- The Washington Times - Thursday, March 28, 2002

Times change. We all know that. But at the International Boxing Federation's New Jersey headquarters, times really change.
One of the deadlines facing organizers of the Lennox Lewis-Mike Tyson heavyweight title fight was set by the IBF, which had granted Lewis an exception to a court-ordered mandatory title defense against their No.1 challenger, Chris Byrd, so that Lewis, the IBF and World Boxing Council title holder, could pursue a fight against 911 Mike.
That deadline was Monday, and early that afternoon IBF president Marian Muhammad declared that the deadline for the fight to be signed, sealed and officially approved was the close of business that day.
"We will not be extending the deadline," she said. "We need to get official notification by 4:59 p.m. today, the close of business. We'll know by the end of the day whether we will sanction Lewis-Tyson, or if Mr. Byrd will fight for what would probably be the vacant title."
Well, the close of business came and went, and there was no signature from Lewis agreeing to the fight. In fact, they reportedly did not get a signed contract from Lewis until nearly two hours later.
Also, according to John Hornewer, Byrd's attorney, the terms of the exception required that a contract for a venue for Lewis-Tyson would have to be signed and approved as well by the deadline.
Nearly an hour later, Alan Freeman, general manager of the Pyramid arena in Memphis, where Lewis-Tyson supposedly was to take place, said he had no contract and, at that point, suggested the fight was far from a done deal.
"I haven't been able to reach the people I need to," Freeman said. "I have not spoken to any of the principals. There are so many parties involved in this, I understand that even just one dissenting vote could kill the deal. We don't have a signed contract, nor have we been given the green light yet."
Later that night, as organizers issued a release officially announcing the fight, Freeman said they had an agreement for the fight to be at the Pyramid "in principle."
Now it would seem that, based on the IBF deadline and the requirements spelled out in the exception to the court order, the fight would not be sanctioned by the organization. It would seem that Lewis would be forced to give up his IBF crown.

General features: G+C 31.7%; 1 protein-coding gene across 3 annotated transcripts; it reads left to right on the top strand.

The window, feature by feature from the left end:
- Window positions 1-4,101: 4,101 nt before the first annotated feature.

But then, at the IBF, the clocks have no hands because all the hands are stuffed into somebody's pocket.
"There must have been a misunderstanding," said Darryl Peoples, IBF ratings chairman. "The fight is sanctioned. My understanding was that the deadline was at the end of the day, meaning before midnight."
This sort of thing can happen in a place where time really isn't time. At the IBF, time is money.
The IBF, like other sanctioning organizations, gets a sanctioning fee for each championship fight. For a huge payday like Lewis-Tyson, that could add up to $2 million for the IBF.
If the organization had stripped Lewis of its heavyweight title, it would have had Byrd fight another top-ranked contender, probably Fres Oquendo. The purse on a fight like that would have added up to maybe $300,000.
A 4:59 p.m. deadline would have cost the IBF up to $1.7 million. Therefore, what you have is a misunderstanding.
Everything about Lewis-Tyson is what's wrong with boxing. The guy Lewis should be fighting is Byrd, but he is the opposite of 911 Mike a decent human being and a talented fighter at the top of his game. He followed the IBF rules and did everything they asked of him to be the No.1 contender, and they stuck it to him for his efforts. As a result of a lawsuit filed by David Tua when Lewis was trying to regain his championship last year in a rematch with Hasim Rahman, the IBF set up a tournament to determine a mandatory challenger for Lewis' title. Byrd beat Maurice Harris and Tua to gain that position, but now finds himself passed over as the IBF granted Lewis an exception, with a federal judge's approval, to the court order.
Joe Dwyer, the IBF championship chairman, set up that tournament, and, after the organization granted Lewis the exception, expressed his disgust with the whole scenario unfolding.
"Lennox Lewis has no intention of fighting Chris Byrd," Dwyer sad. "No one wants to fight [Byrd] because of his abilities. He is the last person anyone in the heavyweight division wants to fight."
911 Mike is the No.1 WBC challenger. He got into this position by fighting once in the past 17 months, a lackluster seventh-round technical knockout of a cream puff named Brian Nielsen in October. Currently, Nielsen is ranked 18th by the WBC and is not ranked by the IBF nor the World Boxing Association. 911 Mike neither deserves his No.1 ranking nor this fight against Lewis, but, as Clint Eastwood said in "Unforgiven," "Deserving's got nothing to do with it."
This is the fight everyone supposedly wanted: Lewis-Tyson. In this case, everyone may get what he deserved because I still think there's a better chance of Elvis being in the ring on June 8 in Memphis than 911 Mike.


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